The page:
Contemplations, High School Seniors–May 18

Rarely do I go ten days without posting on my blog.  I teach English IV in high school.  Most people think students want to graduate, will do what it takes to do so.  Such is not always the case.  Ten days ago, at the time of my last post, at least ten per cent of my senior class members did not have passing grades.  When the school looked at all classes, including math, the percentage hit 47.  Hard to believe, I know.  After nearly harassing students about missing papers and their grade, emailing parents, and hunting students down during other classes and the hallways to remind them, I am down to only a few not passing.

Several types of students exist, including those who work hard and care no matter what, those who think a miracle will occur and they will pass no matter what, and those who really do not care all that much and think whatever, it won’t matter.  Today we had Senior Day.  As a teacher delegated to go, I spent from 8 to 4 with nearly 90 students between the ages of 17 and 19.  All the above groups presented themselves to jump endlessly at a trampoline club and later at the local university athletic center to engage in the activity of choice.

Some students demonstrate the social ability to move from group to group comfortably.  Others, like several young women with whom I walked, exercised on various machines, and then played racket ball, feel comfortable chiefly with close, at least somewhat serious friends.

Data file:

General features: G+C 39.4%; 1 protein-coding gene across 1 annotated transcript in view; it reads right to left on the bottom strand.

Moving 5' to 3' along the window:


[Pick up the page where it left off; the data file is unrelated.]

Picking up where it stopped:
This leads me to contemplate what creates career success in life.  Social dexterity helps as does a decent work ethic.  Intelligence matters also.  The more adept combine all these.  Is it possible to find success if these are lacking?  It depends on the chosen career and what the individual wants to achieve.

Last year some of the smartest students, especially females, made choices that in the short run cut off their academic life.  Some are working, some waiting for a baby to be born.  Several who demonstrated less academic acuity in high school have finished their first year of college quite successfully.  Some of their choices continue to mystify me.

Yesterday, a freshman commented to a senior that freshmen year does not matter much.  The senior, who does have ambitious college plans, immediately corrected the freshman.  He expressed regret at not taking high school more seriously sooner.  It does matter.  Choices a student makes as young as 14 and 15 can affect the rest of his or her life.

The question I keep thinking is this:  how do I as a teacher help them make wise decisions?  The literature we read aptly demonstrates the effects of both good and bad decisions.  Does that help?  How many will only learn through life’s hard lessons?


Note:  Four female students who do care walked into my classroom yesterday and presented me with a red rose bush ready for planting.  I will plant it this weekend.